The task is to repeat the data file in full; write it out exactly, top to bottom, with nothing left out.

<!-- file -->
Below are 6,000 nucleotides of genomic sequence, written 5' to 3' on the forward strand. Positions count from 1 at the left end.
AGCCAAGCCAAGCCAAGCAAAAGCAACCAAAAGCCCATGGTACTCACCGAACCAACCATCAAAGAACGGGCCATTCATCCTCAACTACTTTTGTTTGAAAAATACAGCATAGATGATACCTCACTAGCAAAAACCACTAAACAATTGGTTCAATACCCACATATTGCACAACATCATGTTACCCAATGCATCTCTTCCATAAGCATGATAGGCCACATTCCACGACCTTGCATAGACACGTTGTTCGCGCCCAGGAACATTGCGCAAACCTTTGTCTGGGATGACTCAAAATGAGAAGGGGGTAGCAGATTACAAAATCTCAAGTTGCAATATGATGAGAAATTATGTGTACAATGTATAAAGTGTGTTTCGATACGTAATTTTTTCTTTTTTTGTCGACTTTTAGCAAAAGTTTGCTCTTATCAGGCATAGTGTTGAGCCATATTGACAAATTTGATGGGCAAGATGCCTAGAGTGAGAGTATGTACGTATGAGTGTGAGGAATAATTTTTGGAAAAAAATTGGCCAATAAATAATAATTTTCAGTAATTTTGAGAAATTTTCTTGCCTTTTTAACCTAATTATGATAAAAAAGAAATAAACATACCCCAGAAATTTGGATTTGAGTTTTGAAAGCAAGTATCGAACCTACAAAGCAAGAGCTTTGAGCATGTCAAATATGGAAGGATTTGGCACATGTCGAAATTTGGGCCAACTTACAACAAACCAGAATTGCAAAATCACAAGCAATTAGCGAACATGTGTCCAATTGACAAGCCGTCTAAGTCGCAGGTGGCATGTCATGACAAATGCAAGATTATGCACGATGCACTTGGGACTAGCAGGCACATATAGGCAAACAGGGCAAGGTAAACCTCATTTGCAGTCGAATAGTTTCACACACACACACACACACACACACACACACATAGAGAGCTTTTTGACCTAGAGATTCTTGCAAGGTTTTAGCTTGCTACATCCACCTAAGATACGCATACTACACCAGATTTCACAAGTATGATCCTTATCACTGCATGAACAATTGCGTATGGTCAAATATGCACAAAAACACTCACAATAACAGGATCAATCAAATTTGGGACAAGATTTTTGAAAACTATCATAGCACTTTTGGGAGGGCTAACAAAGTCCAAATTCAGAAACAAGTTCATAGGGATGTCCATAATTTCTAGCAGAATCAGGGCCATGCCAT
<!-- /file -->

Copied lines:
Below are 6,000 nucleotides of genomic sequence, written 5' to 3' on the forward strand. Positions count from 1 at the left end.
AGCCAAGCCAAGCCAAGCAAAAGCAACCAAAAGCCCATGGTACTCACCGAACCAACCATCAAAGAACGGGCCATTCATCCTCAACTACTTTTGTTTGAAAAATACAGCATAGATGATACCTCACTAGCAAAAACCACTAAACAATTGGTTCAATACCCACATATTGCACAACATCATGTTACCCAATGCATCTCTTCCATAAGCATGATAGGCCACATTCCACGACCTTGCATAGACACGTTGTTCGCGCCCAGGAACATTGCGCAAACCTTTGTCTGGGATGACTCAAAATGAGAAGGGGGTAGCAGATTACAAAATCTCAAGTTGCAATATGATGAGAAATTATGTGTACAATGTATAAAGTGTGTTTCGATACGTAATTTTTTCTTTTTTTGTCGACTTTTAGCAAAAGTTTGCTCTTATCAGGCATAGTGTTGAGCCATATTGACAAATTTGATGGGCAAGATGCCTAGAGTGAGAGTATGTACGTATGAGTGTGAGGAATAATTTTTGGAAAAAAATTGGCCAATAAATAATAATTTTCAGTAATTTTGAGAAATTTTCTTGCCTTTTTAACCTAATTATGATAAAAAAGAAATAAACATACCCCAGAAATTTGGATTTGAGTTTTGAAAGCAAGTATCGAACCTACAAAGCAAGAGCTTTGAGCATGTCAAATATGGAAGGATTTGGCACATGTCGAAATTTGGGCCAACTTACAACAAACCAGAATTGCAAAATCACAAGCAATTAGCGAACATGTGTCCAATTGACAAGCCGTCTAAGTCGCAGGTGGCATGTCATGACAAATGCAAGATTATGCACGATGCACTTGGGACTAGCAGGCACATATAGGCAAACAGGGCAAGGTAAACCTCATTTGCAGTCGAATAGTTTCACACACACACACACACACACACACACACACATAGAGAGCTTTTTGACCTAGAGATTCTTGCAAGGTTTTAGCTTGCTACATCCACCTAAGATACGCATACTACACCAGATTTCACAAGTATGATCCTTATCACTGCATGAACAATTGCGTATGGTCAAATATGCACAAAAACACTCACAATAACAGGATCAATCAAATTTGGGACAAGATTTTTGAAAACTATCATAGCACTTTTGGGAGGGCTAACAAAGTCCAAATTCAGAAACAAGTTCATAGGGATGTCCATAATTTCTAGCAGAATCAGGGCCATGCCAT